Monday, May 21, 2012

The Gag of Sayonara Zetsubou Sensei

Have you ever just found yourself needing to read something that doesn't really make you think? That lets you, the reader, just enjoy the words and text without having to be struck with an epiphany the size of a glaciar? Since I started school again, I get these cravings more and more often with each passing week and month. I don't know if anybody else knows this, but even academics need a break from the constant need to dissect and pry every little meaning out of the book we are read.

I will be the first to admit it, I don't usually read gag manga. The whole point of there not being any real story or continuation throughout a manga is still something that throws my head for a little spin. I need action, suspense, plot even ( I know that's a shocking concept for some people). Yet I gotta say, Zetsubou was a pretty enjoyable read. Much smarter than I was expecting from a gag manga. The jokes were a little smarter and the numerous references that is shoved into this manga is pretty impressive.

More gag manga like this black comedy might need to be found in my near future.

I will not lie to you, I had absolutely no idea what this manga was about before I started reading it. All I knew was that it had an anime adaption and all the covers of the tankobons showcased a man and younger girls wearing historical dress. These two observations equated a historical drama in my brain. I mean really, what Japanese person wears a hakama for their regular dress nowadays? This is a very normal and logical assumption.

Little did I know. When I was created with the main male character trying to commit suicide within the first 3 pages, lets just say that I was thrown off and realized that my original expectation of this manga was not going to be coming true at all. 

After reading the first 30 or so chapters in one sitting and laughing through most of it both surprised and delighted me. Finally, a manga that poked fun at not just the Japanese but the rest of the world. There are political, panty, cultural, logical, illogical, and everything under the sun kinda jokes in this manga. There were references to other manga, otaku culture, Michael Jackson showed up numerous times, the famous Adachi Mitsuru Touch quotes came out, and I'm pretty sure that every Prime Minister in the last 6 years was in this series at least twice for each other them. I laughed every time I saw them.

Kumeta is one very well read individual. The fact that most of his chapter titles are connected to famous quotes from Japanese and Western authors alone proves this fact, but the sheer amount of cultural capital that gushes out of every chapter of this 300+ chapter manga just reinforces that knowledge. From what I've read from the scanlations I could find, the translators had to create pages of translation notes so that readers would be able to follow and understand a bulk of that cultural capital. I am not a fan of Yukio Mishima's novels, but the fact that I could spot a quote of his in the chapters or a reference to Murakami in the text just impresses me even further. Of course, that might also be because I was coming into this series completely blind, except for the use of cover art as plot indicator.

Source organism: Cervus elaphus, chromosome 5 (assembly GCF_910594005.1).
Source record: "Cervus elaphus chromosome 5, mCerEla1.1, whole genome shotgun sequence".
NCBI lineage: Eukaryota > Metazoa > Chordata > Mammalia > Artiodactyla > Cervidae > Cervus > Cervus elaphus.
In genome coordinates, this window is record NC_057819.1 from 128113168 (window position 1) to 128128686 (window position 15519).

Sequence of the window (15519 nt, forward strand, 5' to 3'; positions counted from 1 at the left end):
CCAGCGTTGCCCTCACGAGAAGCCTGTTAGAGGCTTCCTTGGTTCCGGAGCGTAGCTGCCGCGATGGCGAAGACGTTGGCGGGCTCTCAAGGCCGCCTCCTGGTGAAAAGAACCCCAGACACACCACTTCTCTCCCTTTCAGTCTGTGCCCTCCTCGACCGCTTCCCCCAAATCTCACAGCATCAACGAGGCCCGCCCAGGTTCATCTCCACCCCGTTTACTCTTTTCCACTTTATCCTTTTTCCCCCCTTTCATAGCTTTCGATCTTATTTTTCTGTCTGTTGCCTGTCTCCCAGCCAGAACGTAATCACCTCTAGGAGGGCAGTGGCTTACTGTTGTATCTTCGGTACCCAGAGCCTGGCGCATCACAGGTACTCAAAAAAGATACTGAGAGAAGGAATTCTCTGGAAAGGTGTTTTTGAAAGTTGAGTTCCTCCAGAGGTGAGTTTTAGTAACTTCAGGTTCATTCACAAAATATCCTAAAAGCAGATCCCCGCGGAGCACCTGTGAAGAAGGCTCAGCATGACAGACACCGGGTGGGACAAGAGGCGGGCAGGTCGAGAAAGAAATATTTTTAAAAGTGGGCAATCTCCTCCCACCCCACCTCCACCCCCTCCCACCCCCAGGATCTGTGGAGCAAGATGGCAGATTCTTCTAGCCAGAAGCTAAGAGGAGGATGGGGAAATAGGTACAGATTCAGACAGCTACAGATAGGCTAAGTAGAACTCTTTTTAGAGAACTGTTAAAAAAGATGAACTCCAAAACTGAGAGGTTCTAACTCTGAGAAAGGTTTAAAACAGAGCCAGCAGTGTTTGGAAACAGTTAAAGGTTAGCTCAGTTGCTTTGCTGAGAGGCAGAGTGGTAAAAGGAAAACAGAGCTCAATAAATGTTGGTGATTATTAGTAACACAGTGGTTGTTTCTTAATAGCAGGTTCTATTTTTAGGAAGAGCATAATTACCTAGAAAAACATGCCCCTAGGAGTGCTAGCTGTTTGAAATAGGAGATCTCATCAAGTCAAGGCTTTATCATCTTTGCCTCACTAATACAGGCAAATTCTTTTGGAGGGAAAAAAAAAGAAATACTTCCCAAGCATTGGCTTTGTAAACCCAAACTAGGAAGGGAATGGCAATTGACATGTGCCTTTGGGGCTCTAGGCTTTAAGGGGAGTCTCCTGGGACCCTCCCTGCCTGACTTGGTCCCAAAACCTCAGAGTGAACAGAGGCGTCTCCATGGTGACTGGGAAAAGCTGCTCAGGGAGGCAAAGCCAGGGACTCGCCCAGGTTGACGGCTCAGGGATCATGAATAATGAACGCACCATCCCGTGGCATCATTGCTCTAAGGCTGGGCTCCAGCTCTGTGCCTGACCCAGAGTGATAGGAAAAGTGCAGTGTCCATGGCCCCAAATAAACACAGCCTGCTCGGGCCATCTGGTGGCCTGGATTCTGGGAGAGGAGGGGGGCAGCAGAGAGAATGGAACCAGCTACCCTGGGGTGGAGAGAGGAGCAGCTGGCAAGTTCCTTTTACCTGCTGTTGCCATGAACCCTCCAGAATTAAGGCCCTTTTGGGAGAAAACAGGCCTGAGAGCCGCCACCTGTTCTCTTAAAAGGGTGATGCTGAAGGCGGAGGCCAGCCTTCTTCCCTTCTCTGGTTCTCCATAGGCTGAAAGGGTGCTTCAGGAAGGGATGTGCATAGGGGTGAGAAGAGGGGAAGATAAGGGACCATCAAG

You hear all the time that the Japanese themselves take their culture and history very seriously and that they don't understand the concept of irony, but this manga is proof that there is at least a small population of this country that does actually understand how to laugh at themselves. It's actually pretty refreshing when you think about it. While there are still some issues with sarcasm, the irony of life is getting through to some Japanese.

While the harem of school girls with their very clique personalities were amusing for most of the first 50 or so chapters, I found myself getting pretty tired of them after that. The way that they interacted with the other characters and set each other up as the butt of the jokes was still entertaining on a service level, but I still enjoyed the manga more for the other references that were made. It also becomes obvious about chapter 100 that Kumeta created his own formula for how most chapters would be set up. The stalker is always surprisingly saying something for the teacher to say, "Oh, you were there?" every chapter got pretty old pretty fast. 

That's the problem with gag manga. There is always a point where the formula is established and both the mangaka and the reader fall into this routine every chapter instead of something completely new and unexpected happening and the reader gets bored. I kept hoping that something would change in the routine, but alas it didn't in the chapters I have read. And after a while, it becomes obvious that the mangaka is also stretching each joke and each reaction for the 14 pages he had to fill. Gag manga with all this capital and cultural critiques runs out of material pretty fast when its a weekly serialization.

The manga is actually finishing soon, if not already finished in the magazine, I can only hope that the last chapters were epic in some way shape or form.

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